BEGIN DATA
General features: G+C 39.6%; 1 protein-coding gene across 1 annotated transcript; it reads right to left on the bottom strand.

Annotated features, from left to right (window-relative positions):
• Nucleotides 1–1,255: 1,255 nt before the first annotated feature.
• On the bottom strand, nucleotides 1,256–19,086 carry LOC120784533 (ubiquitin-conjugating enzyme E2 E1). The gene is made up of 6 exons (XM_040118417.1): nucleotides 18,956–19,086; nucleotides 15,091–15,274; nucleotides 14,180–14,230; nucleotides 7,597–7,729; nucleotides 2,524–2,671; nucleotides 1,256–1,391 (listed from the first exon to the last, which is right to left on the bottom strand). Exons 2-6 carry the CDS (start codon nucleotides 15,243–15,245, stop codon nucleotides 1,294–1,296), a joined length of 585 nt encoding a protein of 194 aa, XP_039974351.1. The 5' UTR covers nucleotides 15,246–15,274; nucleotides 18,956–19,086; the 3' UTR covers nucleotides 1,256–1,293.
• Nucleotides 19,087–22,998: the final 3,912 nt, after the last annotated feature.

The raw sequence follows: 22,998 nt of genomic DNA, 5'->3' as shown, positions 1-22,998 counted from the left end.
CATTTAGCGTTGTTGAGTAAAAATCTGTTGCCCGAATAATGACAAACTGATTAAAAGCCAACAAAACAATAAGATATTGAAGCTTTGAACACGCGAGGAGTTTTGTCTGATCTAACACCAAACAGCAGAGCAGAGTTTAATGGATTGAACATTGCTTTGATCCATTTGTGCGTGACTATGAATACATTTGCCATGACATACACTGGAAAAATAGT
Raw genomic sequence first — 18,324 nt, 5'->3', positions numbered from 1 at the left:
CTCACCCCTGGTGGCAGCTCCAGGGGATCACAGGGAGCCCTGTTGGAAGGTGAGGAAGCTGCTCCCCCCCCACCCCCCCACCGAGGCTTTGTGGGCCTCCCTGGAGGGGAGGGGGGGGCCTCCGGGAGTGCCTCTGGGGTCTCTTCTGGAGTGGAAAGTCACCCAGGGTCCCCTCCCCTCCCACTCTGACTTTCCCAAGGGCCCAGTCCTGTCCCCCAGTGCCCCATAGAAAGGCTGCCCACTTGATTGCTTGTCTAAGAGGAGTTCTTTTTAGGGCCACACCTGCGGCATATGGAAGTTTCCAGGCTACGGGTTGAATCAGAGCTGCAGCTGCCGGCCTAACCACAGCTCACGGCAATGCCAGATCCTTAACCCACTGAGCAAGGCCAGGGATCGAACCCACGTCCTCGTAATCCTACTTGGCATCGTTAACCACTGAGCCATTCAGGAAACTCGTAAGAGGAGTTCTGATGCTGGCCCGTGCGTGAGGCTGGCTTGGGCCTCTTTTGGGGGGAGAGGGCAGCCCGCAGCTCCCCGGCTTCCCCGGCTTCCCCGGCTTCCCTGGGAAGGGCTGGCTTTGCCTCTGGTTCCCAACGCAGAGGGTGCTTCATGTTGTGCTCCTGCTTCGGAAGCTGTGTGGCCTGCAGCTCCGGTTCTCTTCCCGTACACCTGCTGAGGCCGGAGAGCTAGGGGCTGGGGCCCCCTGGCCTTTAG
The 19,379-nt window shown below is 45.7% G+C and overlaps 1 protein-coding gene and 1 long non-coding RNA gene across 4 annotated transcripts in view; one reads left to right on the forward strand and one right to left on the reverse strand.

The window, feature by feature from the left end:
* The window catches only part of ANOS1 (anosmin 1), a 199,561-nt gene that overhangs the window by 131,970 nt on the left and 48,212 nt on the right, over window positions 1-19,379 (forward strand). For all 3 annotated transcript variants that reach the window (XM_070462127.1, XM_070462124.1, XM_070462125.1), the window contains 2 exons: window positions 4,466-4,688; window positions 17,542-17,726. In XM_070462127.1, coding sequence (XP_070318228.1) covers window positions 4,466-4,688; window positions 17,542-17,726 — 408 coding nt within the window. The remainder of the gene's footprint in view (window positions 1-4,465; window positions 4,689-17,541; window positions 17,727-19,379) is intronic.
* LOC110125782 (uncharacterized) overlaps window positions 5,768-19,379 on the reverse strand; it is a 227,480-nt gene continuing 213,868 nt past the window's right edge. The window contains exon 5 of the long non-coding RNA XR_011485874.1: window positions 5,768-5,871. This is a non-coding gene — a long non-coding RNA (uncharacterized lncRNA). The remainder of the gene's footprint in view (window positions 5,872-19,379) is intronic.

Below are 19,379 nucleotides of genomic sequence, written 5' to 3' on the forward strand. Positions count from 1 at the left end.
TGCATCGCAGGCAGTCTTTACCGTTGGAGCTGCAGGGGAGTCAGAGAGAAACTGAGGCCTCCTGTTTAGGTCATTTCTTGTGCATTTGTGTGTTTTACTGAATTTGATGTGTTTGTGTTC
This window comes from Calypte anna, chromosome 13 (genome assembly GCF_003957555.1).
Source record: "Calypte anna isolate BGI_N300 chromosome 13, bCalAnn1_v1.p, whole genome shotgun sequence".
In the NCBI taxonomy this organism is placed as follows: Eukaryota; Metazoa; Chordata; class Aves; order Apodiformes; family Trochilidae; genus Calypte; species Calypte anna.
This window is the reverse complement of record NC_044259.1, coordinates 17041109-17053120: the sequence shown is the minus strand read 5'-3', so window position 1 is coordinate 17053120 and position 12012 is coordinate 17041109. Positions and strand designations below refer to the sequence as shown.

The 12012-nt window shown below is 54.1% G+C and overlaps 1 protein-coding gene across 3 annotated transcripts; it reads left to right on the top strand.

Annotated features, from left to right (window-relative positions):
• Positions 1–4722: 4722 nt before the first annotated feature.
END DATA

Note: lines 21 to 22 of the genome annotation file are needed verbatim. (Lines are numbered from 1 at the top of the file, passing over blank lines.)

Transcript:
Annotated features, from left to right (window-relative positions):
• Positions 1–4722: 4722 nt before the first annotated feature.